Age-friendly Community Events

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Upcoming Senior Events

Senior Strong: Representatives from Senator Collins’, Senator King’s, and Representative Poliquin’s offices are coming September 29 from 9:00 am-11:00 am to the meeting of Senior Strong in Somerset County. They will present legislative updates and learn about aging-in-place concerns for local seniors from area service agencies and other Senior Strong coalition members.   

Senior Gathering: SPH is working to learn more about what older adults need to thrive in their communities. This year, Community Health Educator Deb Casey has been visiting places where older adults gather including the new Social Citizens of Smithfield in January, the bi-weekly Bingham Senior Lunch Group and the Anson-Madison weekly Senior Bingo and Lunch in May, and the Jackman Knights of Columbus monthly Senior Luncheon and Social in June. Age-friendly communities have a place for seniors to go to socialize and participate in meaningful activities. SPH has healthy living education programs that might be of interest these and similar groups. For example, the Living Well for Better Health program has been presented this year to seniors in Smithfield, Madison, and Jackman, while nutrition and cooking healthy information have been brought to Smithfield.

Somerset County Substance Abuse Task Force Highlighted at July Board Meeting

Rob Rogers (1) for July 2016 e-newsletter

Robert Rogers, Substance Abuse Prevention Coordinator, summarized the work done to date by the Somerset County Substance Abuse Task Force to the Somerset Public Health Board at its July meeting at Lakewood Restaurant in Madison. In addition to the Board, the task force members from Somerset County Sheriff’s Office, District Attorney’s Office, Office of Child & Family Services and other organizations present.  Rob highlighted  how the task force started its work in addressing the impact of opiates on our community back in 2006 and noted that it is currently working on creating its work

plan.  This plan will assess current status, needs, and strategies to tackle the most pressing issues related to opiates and substance use disorders in Somerset County.  Congressional representatives from Representative Poliquin’s, Senator Collin’s, and Senator King’s office were attendance as well as local and state legislators.  The common theme expressed by many was addressing the stigma of addiction; we must normalize and accept that treatment and recovery not only happens but that it works.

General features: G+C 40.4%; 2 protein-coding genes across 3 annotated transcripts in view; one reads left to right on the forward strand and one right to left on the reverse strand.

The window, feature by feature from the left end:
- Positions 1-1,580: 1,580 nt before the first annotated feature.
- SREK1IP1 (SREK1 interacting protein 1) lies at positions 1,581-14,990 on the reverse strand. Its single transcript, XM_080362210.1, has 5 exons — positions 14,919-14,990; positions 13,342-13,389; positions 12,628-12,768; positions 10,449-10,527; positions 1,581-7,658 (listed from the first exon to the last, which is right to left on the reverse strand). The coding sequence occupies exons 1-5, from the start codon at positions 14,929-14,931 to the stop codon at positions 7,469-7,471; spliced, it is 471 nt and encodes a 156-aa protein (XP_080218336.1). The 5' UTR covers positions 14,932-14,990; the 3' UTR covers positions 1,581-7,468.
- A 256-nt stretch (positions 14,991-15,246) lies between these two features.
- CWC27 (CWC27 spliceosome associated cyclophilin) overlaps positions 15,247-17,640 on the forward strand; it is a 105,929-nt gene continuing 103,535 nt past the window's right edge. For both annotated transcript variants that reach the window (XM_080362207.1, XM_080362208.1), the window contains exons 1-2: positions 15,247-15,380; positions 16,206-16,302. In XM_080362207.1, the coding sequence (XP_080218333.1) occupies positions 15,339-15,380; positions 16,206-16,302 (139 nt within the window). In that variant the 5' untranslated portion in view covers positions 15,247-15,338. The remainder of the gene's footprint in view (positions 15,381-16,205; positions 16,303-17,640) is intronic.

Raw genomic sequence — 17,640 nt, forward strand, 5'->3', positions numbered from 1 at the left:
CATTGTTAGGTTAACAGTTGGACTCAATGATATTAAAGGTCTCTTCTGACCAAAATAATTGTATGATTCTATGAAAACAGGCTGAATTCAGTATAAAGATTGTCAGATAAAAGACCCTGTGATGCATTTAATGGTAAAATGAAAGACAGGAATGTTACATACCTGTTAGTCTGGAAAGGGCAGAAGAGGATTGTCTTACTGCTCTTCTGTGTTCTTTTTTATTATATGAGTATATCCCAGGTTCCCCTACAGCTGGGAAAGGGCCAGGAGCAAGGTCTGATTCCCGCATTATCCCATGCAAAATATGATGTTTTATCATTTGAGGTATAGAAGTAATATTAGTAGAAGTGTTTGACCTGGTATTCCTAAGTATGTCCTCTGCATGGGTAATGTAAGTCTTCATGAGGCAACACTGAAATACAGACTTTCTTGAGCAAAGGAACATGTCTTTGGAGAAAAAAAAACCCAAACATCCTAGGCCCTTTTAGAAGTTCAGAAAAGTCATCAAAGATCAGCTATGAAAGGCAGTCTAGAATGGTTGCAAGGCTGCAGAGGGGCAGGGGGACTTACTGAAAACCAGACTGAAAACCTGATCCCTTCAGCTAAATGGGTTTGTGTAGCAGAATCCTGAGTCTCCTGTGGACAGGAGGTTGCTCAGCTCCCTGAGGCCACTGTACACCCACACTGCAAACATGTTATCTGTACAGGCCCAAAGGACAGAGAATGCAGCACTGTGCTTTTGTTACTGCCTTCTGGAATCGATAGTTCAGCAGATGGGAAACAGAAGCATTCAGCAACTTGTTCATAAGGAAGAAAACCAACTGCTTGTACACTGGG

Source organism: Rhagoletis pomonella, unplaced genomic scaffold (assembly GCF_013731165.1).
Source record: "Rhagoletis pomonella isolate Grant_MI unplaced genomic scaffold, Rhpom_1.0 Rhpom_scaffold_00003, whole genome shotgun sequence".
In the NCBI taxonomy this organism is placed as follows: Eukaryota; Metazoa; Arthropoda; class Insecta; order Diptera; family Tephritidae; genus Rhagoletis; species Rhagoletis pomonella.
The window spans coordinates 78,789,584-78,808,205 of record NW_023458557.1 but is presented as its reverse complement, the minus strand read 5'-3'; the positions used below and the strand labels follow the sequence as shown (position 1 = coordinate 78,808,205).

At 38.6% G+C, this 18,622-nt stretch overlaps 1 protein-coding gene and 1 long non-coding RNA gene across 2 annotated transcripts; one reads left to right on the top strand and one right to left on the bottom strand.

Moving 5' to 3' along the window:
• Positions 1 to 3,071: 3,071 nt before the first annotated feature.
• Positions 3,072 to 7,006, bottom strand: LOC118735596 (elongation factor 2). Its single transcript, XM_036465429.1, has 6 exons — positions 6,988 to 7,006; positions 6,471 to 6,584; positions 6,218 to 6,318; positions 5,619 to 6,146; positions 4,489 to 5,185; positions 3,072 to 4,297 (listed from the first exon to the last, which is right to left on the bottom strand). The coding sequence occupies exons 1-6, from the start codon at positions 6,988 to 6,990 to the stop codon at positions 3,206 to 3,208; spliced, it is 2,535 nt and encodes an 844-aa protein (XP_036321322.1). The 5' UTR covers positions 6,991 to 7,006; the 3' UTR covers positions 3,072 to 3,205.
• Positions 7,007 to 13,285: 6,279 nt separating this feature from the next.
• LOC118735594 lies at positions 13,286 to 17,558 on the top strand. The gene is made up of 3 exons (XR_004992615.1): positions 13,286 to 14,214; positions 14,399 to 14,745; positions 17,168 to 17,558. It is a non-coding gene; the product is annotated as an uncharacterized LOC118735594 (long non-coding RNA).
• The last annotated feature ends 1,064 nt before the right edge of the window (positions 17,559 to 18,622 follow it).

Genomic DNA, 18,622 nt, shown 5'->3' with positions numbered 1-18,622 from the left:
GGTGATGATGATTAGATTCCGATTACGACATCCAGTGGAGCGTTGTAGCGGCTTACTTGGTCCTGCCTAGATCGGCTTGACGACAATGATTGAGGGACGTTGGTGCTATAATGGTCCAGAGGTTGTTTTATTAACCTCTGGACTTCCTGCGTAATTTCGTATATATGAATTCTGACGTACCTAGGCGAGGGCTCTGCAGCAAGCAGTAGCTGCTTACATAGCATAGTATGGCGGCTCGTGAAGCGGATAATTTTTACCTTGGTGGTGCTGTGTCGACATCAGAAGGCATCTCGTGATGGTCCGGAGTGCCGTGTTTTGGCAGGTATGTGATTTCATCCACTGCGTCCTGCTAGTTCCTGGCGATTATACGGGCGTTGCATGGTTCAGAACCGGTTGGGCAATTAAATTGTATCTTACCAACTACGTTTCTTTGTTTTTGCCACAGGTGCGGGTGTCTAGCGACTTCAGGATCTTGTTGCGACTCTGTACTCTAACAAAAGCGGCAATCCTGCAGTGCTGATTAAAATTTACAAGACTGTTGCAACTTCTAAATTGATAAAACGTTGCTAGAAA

Somerset Public Health Builds Community Garden

Somerset Public Health built a community garden in front of their office at 31 Commercial Street in Skowhegan. A team made up of staff members Matt L’Italien, Liza Russell, Danielle Denis, Bill McPeck, and Carol Coles built, filled, and planted two 4’x10’ raised beds. The beds were planted with a variety of vegetables including tomatoes, onions, cucumbers, pole beans, lettuce, swiss chard, cabbage, and a variety of herbs.  SPH’s office is owned by the Hight family who donated the outside space and removed an overgrown hedge that had been against the building for years. Other businesses in the community quickly agreed to help out—Hammond Lumber company donated the framing lumber, the Town of Skowhegan supplied the compost, Maine Grains donated oat hulls for mulch, and York Signs will donate a sign to highlight the garden. All members of the community are encouraged to visit the garden, pull a weed or two, and even take a couple of tomatoes with them.  All produce leftover will be brought to the local food cupboards and soup kitchens. “We certainly got a late start, but I think we’ll be able to show that you can grow a significant amount of food in a small space,” noted Matt L’Italien. SPH hopes that converting this unused space into a productive plot can serve as a model for other businesses and residents in the Skowhegan downtown and other towns in the area. With 1 out of every 6 in Somerset County food insecure, every little bit can help.

SPH garden

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Kids Find Success in the 100 Mile Club!

Athens Community School has been very busy being awesome with their 5210 Let's Go! after school program this Spring! More than 45 students and 15 parents/ teacher volunteers have joined the 100 Mile Club. They have all accepted the challenge to walk and/or run 100 miles before the end of the school year. The program leaders and school champions, Tammy Moulton & Katie Perkins created the 100 Mile Club After School Program after attending an informational meeting where 100 Mile Club founder, Kara Lubin described the benefits of the program. It is a competition, but only one with yourself! Students learn to set goals and to experience the success in reaching those goals. Students wear their 100 Mile Club shirts and buff and run and/or walk a .87 mile loop on Mondays, Wednesdays & Friday's.

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Students are rewarded for:

  • 20 laps = 100 Mile Club Buff
  • 29 laps (25 miles) = 100 Mile Club t-shirt
  • 57 laps (50 miles) = Golden pencil
  • 86 laps (75 miles) = 100 Mile Club bracelet
  • 115 laps (100 miles) = Gold medal

 

Teacher and parent volunteers helped to make this program a huge success by helping to count loops and hand out water and a healthy snack. The Athens 100 Mile Club Program collectively ran and walked a total of 3,100 miles! Great job Athens Community School! The 100 Mile Club goes along with the schoolwide Move More Kids program and the Let’s Go! 5-2-1-0 program where 5 or more fruits and vegetables, 2 hours or less recreational screen time, 1 hour of physical activity and 0 sugary drinks are encouraged every day.

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